But the same is true of our relationships with other people. Obviously our friendships with others won’t bring us eternal salvation, but the same principle applies here as well. We cannot have true relationships with other people if we deny the truth—even if living in the truth means admitting we’ve done something wrong. Reconciliation is important, and loving another person sometimes means being wronged to the glory of God, but if a relationship is consistently one-sided, it will be like a house that is one-sided—not a house at all.

The Christian life is the remedy to the disease of excuse. Those who know Christ have no need to hide anymore. God knows all we’ve done and forgives us. After that, what really matters?

In our relationships with other people, this freedom from guilt ought to free us to be truthful and to seek out the truth, no matter what that search uncovers. There’s really no need to rewrite history or to stubbornly hold on to a viewpoint that we know simply isn’t true. Love never denies the truth but embraces it and rejoices with it (1 Corinthians 13:6). When we’re on the side of guilt, we stand in the shadow of God’s mercy. And when we’re in the right, we seek the Lord’s help in forgiving the other person. Both bring God glory but both require the truth. That's one of the ways that truth sets us free, and it's the reason why truth can’t be simply swept under the rug.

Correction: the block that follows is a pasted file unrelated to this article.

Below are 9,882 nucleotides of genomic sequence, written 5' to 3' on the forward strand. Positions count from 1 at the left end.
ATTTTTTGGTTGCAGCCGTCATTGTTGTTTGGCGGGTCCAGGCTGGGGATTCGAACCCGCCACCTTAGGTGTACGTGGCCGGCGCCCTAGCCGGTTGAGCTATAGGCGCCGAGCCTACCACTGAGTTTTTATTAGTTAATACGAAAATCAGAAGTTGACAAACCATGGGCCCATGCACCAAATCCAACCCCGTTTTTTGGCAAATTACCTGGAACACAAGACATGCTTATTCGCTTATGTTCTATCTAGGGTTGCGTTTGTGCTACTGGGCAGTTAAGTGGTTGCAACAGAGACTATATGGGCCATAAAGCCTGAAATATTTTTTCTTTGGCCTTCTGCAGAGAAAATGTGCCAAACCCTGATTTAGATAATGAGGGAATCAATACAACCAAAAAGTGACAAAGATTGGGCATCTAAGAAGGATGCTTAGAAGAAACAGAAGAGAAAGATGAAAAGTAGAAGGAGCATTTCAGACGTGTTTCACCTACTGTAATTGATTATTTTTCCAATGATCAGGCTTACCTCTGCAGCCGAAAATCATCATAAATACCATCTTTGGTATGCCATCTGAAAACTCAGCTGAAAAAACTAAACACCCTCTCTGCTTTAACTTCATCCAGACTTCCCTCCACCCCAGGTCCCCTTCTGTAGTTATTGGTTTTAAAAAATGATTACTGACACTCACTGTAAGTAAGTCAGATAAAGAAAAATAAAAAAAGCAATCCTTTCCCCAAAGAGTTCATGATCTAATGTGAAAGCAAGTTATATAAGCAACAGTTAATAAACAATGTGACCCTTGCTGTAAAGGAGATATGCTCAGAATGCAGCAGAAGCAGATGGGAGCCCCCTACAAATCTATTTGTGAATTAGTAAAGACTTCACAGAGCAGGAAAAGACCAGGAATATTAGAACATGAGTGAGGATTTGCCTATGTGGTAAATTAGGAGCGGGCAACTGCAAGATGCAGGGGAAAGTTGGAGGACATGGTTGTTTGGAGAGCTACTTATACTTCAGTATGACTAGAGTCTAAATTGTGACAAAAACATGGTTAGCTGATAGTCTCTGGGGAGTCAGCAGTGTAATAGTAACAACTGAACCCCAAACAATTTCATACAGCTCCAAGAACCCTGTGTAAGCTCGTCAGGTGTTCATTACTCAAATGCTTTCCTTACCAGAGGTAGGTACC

Monday, December 2, 2013

The One Word That Changes the Christmas Story

The scene is familiar. Animals mull around the stable. Mary and Joseph huddle close, their faces beaming as they gaze upon the Christ Child in pristine white swaddling clothes, lying silently in the manger. The stable doors are open, and from one side, shepherds gather near, almost glowing from their recent angelic encounter. From the other side, three kings from far countries file in, offering gold, frankincense, and myrrh to the new King. Above the barn, a supernatural star in the sky offers a spotlight to frame the Christmas card moment.